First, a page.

Netflix’s new series “The Good Cop” proves, once again, the streamer’s ambition to compete on every conceivable turf. Set to be released the same day as their shimmering prestige play “Maniac,” “The Good Cop” is a show that aims for as broad an audience as possible—and in the process ends up becoming a show that it’s hard to imagine anyone calling their favorite. A show with frustratingly little on its mind, “The Good Cop” quickly establishes its two leads as familiar personality types and then reiterates who they are, over and over, for ten episodes, with little modulation or development.
Worse, for a show that sets up and solves a new mystery every episode, the show relies on the utter lack of intelligence of both its two leads and everyone around them. The good cop of the title is Tony Caruso Jr., played by Josh Groban as a stickler for the rules who bumbles his way through his cases before often arriving at the right answer in a moment of genius. He lives with his father (Tony Danza), a corrupt and disgraced former cop who’s obsessively drawn to moral gray zones. Other characters, similarly one-note, include a weary and ready-for-retirement vet played by Isiah Whitlock Jr. and a fiery and short-tempered cop (Monica Barbaro) who’s the younger Caruso’s partner and butts heads with him, predictably and dully, at every turn. Both Carusos are frustratingly dull-witted, Groban’s character especially: The charismatic actor is forced to tamp his inborn wit and charm into a pedant who keeps a swear jar in his squad room and tends to miss or misinterpret every clue before suddenly realizing the solution in a moment. The character dynamic here is as simple an equation as the one underpinning USA’s “Monk,” with which it shares a creator, Andy Breckman, but “The Good Cop” lacks charm or wit in telling its goofball stories.
The lunacy of a show relying on coincidence and on characters’ ignorance can be fun, at times, but “The Good Cop” is merely trying. In one episode, framed around a mystery at a bowling alley, Danza’s character decides to install Groban’s on a ten-pin team and gives him a specially rigged ball with robotics that help it swerve to knock down every pin. Not merely Groban but every spectator believes that this ball, which miraculously changes direction to deliver a strike every time, is on the level; Groban grows convinced he’s a messenger from God and that he needs to quit law enforcement in order to bowl full-time. It’s not fun to watch characters so oblivious and unimaginative, not least when the writers of “The Good Cop” seem at times barely to have a handle on their characters other than the sketchiest details. (Groban’s cop is obsessed with rule-following and with his job… until he’s ready to quit as soon as a “hidden talent” announces itself.)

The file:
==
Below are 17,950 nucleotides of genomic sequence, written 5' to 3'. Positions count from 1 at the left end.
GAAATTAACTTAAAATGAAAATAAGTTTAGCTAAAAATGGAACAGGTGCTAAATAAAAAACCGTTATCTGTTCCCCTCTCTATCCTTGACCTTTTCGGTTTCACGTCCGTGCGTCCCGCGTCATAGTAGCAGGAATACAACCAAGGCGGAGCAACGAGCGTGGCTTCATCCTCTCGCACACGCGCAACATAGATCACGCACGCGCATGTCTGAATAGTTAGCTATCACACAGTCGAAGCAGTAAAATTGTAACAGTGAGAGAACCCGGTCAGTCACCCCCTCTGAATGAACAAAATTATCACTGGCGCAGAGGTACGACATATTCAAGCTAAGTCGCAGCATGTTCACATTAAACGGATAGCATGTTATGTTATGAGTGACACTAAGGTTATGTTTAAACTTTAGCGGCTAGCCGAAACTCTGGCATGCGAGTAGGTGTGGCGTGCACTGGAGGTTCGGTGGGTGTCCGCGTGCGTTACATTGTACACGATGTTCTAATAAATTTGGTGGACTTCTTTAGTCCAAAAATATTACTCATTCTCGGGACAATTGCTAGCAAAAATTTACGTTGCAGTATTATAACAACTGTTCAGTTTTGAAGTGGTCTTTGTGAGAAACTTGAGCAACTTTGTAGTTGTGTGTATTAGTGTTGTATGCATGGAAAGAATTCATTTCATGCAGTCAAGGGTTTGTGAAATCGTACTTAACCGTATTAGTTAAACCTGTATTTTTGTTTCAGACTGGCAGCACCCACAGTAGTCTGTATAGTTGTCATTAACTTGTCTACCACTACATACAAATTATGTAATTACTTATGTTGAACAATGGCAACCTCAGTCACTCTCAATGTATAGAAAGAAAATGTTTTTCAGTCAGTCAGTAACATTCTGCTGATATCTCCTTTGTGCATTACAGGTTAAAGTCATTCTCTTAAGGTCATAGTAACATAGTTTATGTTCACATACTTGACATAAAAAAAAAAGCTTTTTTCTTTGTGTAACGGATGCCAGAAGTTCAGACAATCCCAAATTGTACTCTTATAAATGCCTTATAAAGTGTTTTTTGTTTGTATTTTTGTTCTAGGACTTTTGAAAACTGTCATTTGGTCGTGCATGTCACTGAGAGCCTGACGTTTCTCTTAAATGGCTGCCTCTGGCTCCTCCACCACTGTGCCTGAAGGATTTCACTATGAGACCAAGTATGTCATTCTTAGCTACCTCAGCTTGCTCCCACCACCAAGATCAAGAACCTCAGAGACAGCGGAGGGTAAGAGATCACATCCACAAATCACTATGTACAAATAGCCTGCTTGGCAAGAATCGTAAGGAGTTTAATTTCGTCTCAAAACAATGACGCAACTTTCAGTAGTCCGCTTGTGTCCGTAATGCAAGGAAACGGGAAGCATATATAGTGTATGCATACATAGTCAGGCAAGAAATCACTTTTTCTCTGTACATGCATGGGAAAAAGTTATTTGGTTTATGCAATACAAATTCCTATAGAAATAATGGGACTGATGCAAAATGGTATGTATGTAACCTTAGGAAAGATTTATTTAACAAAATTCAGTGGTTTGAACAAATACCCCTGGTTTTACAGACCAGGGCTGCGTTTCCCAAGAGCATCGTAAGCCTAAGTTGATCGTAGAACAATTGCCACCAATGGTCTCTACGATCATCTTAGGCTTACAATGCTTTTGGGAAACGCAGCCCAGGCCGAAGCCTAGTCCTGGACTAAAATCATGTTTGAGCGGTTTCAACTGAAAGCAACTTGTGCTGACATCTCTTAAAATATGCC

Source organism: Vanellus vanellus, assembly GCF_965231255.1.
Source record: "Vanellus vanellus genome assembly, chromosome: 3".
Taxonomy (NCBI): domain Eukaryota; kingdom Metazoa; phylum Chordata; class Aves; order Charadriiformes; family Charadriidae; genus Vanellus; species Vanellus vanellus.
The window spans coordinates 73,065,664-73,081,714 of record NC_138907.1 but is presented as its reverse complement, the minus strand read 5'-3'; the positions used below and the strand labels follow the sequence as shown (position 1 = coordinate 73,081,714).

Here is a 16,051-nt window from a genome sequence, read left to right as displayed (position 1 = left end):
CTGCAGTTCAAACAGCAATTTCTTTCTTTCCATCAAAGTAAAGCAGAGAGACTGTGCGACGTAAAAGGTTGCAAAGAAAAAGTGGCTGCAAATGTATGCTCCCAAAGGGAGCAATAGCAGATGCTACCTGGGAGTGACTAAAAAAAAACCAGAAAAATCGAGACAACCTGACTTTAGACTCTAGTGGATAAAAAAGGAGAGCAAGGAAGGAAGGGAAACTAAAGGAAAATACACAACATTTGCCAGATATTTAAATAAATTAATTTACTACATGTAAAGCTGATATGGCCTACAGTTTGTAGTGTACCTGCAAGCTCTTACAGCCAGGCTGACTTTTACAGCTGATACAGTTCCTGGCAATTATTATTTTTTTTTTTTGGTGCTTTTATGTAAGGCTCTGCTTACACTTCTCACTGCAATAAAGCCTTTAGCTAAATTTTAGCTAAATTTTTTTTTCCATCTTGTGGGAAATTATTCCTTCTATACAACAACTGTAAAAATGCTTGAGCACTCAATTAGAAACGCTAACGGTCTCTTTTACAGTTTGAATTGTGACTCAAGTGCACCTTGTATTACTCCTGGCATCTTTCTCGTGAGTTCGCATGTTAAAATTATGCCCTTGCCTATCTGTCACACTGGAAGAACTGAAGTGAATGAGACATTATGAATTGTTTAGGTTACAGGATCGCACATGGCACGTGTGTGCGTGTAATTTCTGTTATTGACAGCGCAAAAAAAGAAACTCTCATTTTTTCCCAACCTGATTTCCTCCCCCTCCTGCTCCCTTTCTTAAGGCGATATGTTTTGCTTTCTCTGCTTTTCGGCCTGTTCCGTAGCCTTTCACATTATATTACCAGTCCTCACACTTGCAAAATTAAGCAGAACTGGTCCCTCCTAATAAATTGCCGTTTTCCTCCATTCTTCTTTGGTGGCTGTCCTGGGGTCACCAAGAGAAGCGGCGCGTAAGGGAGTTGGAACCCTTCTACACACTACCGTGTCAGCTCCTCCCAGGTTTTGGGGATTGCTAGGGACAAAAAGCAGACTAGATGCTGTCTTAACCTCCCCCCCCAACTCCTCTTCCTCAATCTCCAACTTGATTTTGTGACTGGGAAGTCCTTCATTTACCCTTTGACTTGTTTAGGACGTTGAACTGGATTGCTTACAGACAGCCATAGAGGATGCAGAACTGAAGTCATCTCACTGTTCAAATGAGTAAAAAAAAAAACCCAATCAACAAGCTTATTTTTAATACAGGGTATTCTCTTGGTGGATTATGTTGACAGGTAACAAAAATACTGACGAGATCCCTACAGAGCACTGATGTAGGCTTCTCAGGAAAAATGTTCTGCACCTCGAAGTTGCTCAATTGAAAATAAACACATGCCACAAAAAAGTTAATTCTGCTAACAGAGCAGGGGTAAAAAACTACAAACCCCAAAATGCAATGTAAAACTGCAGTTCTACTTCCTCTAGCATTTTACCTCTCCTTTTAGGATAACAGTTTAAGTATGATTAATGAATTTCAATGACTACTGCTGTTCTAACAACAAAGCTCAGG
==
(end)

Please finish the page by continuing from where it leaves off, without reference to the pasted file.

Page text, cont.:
It’s unfair to expect “The Good Cop” to have anything to say about contemporary policing beyond that it literally exists; that’s not the show it’s trying to be. (Contrast it to the clever and subversive “Brooklyn Nine-Nine” to see just how far even broadcast TV has come from programming this flavorless and studiously inoffensive.) But that’s the problem, really. It’s not trying to be much of anything. The relationship between a cop thrown off the force for his misdeeds and his by-the-book son would seem to provide some creative ferment. Instead, it just gives rise to basically good-natured grumbling, with Groban trying his best with an unappealing character and Danza playing himself once again. Absent real conflict or characters more than inconsistently drawn stereotypes, “The Good Cop” is a throwaway, an unworthy addition to a streaming service that has the cultural capital, if not always the desire, not to have to settle for mediocrity.